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Ohio's union bill is tougher than Wisconsin's, so where is the outrage?

Ohio is set to pass a bill that is tougher on unions than the one being considered in Wisconsin. But in Ohio, the only real theatrics took place behind the closed doors of the Senate.

By Staff writer / March 3, 2011

Protesters against a bill to limit the power of unions gather in the Ohio Statehouse atrium after the Senate passed the bill Wednesday in Columbus, Ohio. Senate Bill 5 will strip public employees of collective bargaining rights.

Jay LaPrete/AP



In passing a bill this week to limit collective-bargaining rights by public-union members, the Ohio Senate accomplished in just days what Wisconsin lawmakers are still debating during a standoff that is in its third week and counting.

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By many measures, Ohio should have had a more difficult time passing the bill because more is at stake: It has the sixth-largest number of public-sector union members in the nation and twice the number of Wisconsin. Additionally, the bill, which still awaits passage in the House, affects all public-sector union employees in the state, opposed to the proposed bill in Wisconsin, which exempts unions representing police, firefighters, and state troopers.

Indeed, if passed, Ohio will become the biggest state to impose sweeping reforms on public-sector unions. Besides Wisconsin, similar measures are moving through legislatures in Indiana, Tennessee, Idaho, and Kansas.

The differences between Ohio and Wisconsin were largely procedural, with Senate Republicans capable of passing the bill even if all Democrats fled to Siberia. But not everything was smooth sailing, with Republican leaders in the Senate removing members from key committees to get the bill through – a move one scholar calls "unprecedented."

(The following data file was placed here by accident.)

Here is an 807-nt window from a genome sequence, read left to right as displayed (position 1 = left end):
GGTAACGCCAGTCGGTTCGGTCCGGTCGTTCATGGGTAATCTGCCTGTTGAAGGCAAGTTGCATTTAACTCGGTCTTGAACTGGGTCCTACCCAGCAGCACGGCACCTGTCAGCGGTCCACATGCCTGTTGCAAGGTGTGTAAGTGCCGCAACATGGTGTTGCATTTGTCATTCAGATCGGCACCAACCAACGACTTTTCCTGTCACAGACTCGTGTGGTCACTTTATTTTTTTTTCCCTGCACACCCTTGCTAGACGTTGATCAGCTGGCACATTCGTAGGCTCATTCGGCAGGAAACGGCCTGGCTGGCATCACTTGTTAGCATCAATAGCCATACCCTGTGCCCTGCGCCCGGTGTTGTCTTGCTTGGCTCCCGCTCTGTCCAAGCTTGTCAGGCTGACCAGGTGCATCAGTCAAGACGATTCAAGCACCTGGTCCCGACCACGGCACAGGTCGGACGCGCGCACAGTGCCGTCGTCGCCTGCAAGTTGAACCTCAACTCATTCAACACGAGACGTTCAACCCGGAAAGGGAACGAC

Though passage through the Republican-majority House and endorsement by the governor seem assured, the hiccups in the Senate suggest that Republican lawmakers might not always be unanimous in their support for such tough measures against unions.

Ohio vs. Wisconsin

The Ohio bill is similar to the one pending in Wisconsin in that it eliminates collective-bargaining rights except for wages, and it forces workers to pay more of their health and pension costs. However, the bill goes further in making it illegal for workers to strike.

Among other measures, the bill also broadens the factors that can determine layoffs or dismissals and limits the number of vacation days and paid holidays for long-time workers. Teacher contracts can no longer set ratios, such as the number of students per teacher, and pay is based on merit, not necessarily length of service.
Gov. John Kasich (R) says the bill is needed to help trim the state’s forecasted $8 billion budget shortfall.

In Columbus, the state capital, there are protests, just as there are in downtown Madison, Wis., where 14 Senate Democrats fled three weeks ago to prevent the state’s Republican leadership from having a quorum. As in Ohio, Democrats in Wisconsin say the bill there erodes the power of unions, but supporters say it is needed to to plug a $3.6 billion forecasted budget gap over the next two years.


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